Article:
Yet the creative impulse, urge for self-expression and the need to connect to our fellow human beings often ‘trumps’ the oppression we as disabled people have faced, do face and will face in the future. Each culture and sub-culture creates identity and defines itself by its music. ‘Music is the language of the soul. To express ourselves we have to be vibrating, radiating human beings!’ Alasdair Fraser.
Self-expression should be a right for all and music is a very strong area of creativity if we make space for it in the curriculum. Use our posters with your students to get some idea of how many disabled musicians there are
The launch of this year’s UK Disability History Month, held in Parliament, was a good demonstration of this. Evelyn Glennie, on a film especially made for the occasion, talked of how one of the two musical colleges where she wanted to study refused her as a deaf student because ‘no orchestra would employ her’. Her retort was ‘I wanted to be a solo percussionist’ which she has famously become. She explained how feeling vibrations led her to reject her hearing aids and instead rely on her body for freer expression.
Kiri Tunks, President of NEU, talked of the importance of music to life and self-expression and yet it was being increasingly cut from the curriculum. We shouldn’t need months like this, but we do. We should have schools that embrace all differences. The NEU is committed to developing a fully inclusive education system and not authoritarian testing that excludes. ‘To help us not see disabled people as other, but part of our community we need Disability History Month’.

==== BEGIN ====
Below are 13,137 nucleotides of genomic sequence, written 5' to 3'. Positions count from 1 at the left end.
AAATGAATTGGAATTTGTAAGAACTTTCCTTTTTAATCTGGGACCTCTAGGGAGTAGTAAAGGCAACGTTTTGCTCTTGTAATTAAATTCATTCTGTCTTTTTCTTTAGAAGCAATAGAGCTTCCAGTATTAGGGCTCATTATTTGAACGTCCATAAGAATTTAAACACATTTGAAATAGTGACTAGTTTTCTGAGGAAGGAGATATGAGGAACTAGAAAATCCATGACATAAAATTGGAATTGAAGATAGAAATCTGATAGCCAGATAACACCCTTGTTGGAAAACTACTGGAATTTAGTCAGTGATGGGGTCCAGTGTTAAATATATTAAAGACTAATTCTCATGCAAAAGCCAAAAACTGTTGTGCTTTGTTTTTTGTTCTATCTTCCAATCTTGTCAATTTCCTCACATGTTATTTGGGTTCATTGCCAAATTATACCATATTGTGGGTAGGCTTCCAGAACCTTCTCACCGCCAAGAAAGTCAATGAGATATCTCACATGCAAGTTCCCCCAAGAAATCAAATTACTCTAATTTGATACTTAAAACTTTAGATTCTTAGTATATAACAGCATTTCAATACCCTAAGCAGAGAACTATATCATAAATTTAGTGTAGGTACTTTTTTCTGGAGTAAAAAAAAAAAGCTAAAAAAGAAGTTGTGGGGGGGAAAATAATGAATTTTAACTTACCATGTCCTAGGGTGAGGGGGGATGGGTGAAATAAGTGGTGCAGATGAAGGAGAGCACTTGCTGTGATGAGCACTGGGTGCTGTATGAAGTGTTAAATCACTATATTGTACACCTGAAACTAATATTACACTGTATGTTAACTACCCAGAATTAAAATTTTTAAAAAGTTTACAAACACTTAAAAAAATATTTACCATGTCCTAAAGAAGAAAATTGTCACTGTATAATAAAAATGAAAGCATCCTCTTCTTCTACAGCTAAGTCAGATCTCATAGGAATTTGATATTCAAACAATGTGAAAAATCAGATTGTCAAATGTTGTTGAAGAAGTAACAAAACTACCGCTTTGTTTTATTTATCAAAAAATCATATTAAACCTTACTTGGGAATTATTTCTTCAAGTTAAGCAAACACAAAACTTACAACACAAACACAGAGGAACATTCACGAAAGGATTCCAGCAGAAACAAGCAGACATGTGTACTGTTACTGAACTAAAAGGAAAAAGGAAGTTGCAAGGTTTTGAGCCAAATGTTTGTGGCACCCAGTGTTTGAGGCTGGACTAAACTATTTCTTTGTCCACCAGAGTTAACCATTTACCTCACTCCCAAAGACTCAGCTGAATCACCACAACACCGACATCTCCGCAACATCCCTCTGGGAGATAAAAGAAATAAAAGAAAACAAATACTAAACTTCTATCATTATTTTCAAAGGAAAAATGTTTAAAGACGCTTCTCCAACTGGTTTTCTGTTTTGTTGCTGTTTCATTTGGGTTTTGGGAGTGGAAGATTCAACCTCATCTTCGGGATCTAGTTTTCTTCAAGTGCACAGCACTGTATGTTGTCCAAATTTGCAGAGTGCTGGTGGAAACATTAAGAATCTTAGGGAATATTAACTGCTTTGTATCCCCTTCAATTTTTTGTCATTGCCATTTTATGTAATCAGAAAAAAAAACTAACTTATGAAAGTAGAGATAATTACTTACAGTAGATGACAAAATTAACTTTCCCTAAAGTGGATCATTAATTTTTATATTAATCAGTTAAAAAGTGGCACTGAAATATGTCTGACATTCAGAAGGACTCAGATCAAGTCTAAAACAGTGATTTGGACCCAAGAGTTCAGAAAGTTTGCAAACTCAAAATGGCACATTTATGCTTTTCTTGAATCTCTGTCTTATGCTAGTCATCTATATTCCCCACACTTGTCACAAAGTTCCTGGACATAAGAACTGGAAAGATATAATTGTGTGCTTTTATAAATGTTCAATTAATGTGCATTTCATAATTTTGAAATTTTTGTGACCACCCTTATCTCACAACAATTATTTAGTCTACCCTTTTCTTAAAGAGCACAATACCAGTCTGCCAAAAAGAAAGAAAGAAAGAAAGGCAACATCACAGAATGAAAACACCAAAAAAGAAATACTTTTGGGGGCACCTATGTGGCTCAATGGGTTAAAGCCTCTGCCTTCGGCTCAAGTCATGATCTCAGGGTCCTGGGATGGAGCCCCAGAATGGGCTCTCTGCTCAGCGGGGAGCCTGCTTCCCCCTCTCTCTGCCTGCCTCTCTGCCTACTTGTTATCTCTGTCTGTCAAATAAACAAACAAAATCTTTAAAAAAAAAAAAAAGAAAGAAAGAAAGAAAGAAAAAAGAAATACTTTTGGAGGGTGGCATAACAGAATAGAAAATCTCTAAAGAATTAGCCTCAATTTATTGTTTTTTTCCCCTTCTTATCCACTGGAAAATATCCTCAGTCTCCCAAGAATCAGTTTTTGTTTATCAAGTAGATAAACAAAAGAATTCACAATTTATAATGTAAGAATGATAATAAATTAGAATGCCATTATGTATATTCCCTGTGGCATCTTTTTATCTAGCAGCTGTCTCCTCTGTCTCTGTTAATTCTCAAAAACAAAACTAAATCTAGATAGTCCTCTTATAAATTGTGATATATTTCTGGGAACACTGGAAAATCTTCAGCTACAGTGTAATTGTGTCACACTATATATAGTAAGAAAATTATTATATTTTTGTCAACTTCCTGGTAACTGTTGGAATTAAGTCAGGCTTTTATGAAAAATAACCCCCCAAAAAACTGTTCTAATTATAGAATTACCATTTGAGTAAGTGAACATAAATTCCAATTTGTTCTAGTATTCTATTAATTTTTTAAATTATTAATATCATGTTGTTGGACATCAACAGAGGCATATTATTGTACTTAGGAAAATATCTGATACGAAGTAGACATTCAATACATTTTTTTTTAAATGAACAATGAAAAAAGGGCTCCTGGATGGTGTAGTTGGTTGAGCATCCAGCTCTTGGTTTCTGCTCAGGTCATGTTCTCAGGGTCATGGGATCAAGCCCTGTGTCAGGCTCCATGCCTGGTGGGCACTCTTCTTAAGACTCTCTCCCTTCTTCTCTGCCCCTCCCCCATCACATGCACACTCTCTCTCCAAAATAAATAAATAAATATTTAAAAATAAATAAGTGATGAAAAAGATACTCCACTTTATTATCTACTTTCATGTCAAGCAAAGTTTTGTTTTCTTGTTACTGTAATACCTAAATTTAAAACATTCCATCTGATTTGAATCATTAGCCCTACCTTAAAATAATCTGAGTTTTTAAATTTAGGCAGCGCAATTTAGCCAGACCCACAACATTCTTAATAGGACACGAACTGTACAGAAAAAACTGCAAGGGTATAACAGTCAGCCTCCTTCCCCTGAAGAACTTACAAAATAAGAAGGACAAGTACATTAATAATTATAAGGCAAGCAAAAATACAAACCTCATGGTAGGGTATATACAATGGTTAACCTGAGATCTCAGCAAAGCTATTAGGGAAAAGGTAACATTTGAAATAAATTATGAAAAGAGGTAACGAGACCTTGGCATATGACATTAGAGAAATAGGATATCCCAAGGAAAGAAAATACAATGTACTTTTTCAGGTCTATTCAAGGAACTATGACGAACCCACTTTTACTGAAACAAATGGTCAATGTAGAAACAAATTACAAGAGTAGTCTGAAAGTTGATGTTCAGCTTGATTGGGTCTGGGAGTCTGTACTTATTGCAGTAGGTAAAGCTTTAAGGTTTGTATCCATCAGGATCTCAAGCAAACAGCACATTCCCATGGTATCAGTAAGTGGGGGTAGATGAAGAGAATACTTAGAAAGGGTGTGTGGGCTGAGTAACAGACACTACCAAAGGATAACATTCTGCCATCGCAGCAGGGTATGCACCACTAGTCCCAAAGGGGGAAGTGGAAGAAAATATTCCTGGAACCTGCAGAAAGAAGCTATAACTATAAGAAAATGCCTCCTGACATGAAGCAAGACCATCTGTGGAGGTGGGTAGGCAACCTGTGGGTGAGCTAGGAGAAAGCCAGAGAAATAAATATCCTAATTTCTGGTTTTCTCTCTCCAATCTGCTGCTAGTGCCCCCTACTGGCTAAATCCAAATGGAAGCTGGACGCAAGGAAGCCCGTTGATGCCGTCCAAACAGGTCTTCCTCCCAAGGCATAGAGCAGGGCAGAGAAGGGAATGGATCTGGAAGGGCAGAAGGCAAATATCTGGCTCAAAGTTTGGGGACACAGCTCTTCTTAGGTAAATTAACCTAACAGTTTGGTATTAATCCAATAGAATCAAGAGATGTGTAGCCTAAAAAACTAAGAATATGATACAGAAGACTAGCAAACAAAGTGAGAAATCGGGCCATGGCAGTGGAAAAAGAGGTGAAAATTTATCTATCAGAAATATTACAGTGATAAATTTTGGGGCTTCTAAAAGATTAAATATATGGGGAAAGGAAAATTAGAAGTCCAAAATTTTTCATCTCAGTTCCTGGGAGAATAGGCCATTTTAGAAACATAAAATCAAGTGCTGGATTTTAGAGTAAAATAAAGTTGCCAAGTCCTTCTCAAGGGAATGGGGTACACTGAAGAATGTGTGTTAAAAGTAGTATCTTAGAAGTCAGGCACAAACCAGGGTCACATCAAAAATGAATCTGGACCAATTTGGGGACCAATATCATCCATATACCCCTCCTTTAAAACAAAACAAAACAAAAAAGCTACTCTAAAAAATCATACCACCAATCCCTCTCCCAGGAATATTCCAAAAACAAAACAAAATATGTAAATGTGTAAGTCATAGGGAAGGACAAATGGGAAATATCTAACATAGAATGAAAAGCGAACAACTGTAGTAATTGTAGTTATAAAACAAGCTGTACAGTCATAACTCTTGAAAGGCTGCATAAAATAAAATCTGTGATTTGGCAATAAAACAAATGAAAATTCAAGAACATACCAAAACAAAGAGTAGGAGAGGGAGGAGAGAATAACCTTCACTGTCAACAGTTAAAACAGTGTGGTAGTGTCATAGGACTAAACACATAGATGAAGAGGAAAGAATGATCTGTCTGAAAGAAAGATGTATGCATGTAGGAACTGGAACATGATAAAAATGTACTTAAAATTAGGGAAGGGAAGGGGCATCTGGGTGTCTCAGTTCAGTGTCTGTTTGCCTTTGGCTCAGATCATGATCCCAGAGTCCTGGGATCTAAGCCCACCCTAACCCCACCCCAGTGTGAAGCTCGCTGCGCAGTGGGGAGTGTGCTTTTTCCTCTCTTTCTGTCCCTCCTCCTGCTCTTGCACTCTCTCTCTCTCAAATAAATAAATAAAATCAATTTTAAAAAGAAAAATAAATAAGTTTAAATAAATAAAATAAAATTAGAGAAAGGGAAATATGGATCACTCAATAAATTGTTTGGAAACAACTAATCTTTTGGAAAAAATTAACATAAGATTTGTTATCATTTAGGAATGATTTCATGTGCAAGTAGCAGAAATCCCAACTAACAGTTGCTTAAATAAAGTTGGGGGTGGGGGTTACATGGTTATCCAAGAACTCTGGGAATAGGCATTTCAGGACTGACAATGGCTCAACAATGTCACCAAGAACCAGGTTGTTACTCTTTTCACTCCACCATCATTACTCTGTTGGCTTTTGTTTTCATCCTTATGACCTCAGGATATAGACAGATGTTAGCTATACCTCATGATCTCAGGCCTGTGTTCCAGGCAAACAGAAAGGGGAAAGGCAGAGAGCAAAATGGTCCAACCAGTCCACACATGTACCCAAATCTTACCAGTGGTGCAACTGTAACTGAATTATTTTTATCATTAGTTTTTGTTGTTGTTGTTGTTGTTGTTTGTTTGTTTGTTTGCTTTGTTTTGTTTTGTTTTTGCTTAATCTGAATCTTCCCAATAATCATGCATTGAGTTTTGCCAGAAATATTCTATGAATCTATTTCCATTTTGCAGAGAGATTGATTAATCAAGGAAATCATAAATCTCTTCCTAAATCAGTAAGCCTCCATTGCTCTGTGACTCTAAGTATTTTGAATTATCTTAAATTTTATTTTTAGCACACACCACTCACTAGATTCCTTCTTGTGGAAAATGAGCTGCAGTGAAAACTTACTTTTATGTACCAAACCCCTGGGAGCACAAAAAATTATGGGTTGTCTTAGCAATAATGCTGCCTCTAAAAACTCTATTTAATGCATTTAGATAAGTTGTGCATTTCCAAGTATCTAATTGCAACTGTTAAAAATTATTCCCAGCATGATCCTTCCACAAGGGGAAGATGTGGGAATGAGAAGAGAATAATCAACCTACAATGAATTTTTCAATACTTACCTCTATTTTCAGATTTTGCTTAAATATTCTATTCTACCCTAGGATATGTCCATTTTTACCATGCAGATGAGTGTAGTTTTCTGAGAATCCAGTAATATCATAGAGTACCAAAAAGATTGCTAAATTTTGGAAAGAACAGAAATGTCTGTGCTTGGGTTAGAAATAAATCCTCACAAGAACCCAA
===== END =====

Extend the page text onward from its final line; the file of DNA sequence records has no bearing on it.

John MacDonnell MP, our host spoke about the importance of people understanding the history of disabled people from different angles each year, in order to understand how important it is to politically tackle the invidious and unfair position disabled people have been placed in by austerity measures. Marsha de Cordova, Shadow Minister for Disabled People, gave her support to the month and talked of the 3 United Nations Reports that have now criticised the Governments shameful violations of disabled people’s human rights in the UK.
Classical composers often contended with mental health issues. Operas and musicals over represent stereotyped views of disabled people as pitiable, figures of fun, evil or isolated.
Some of the strongest lyrics are disability ‘protest songs’ from Johnnie Crescendo, Ian Stanton and Dennis Queen. Many on their way to success have hidden their impairment but once established, talk of the barriers they face.
Find out more about UKDHM 2018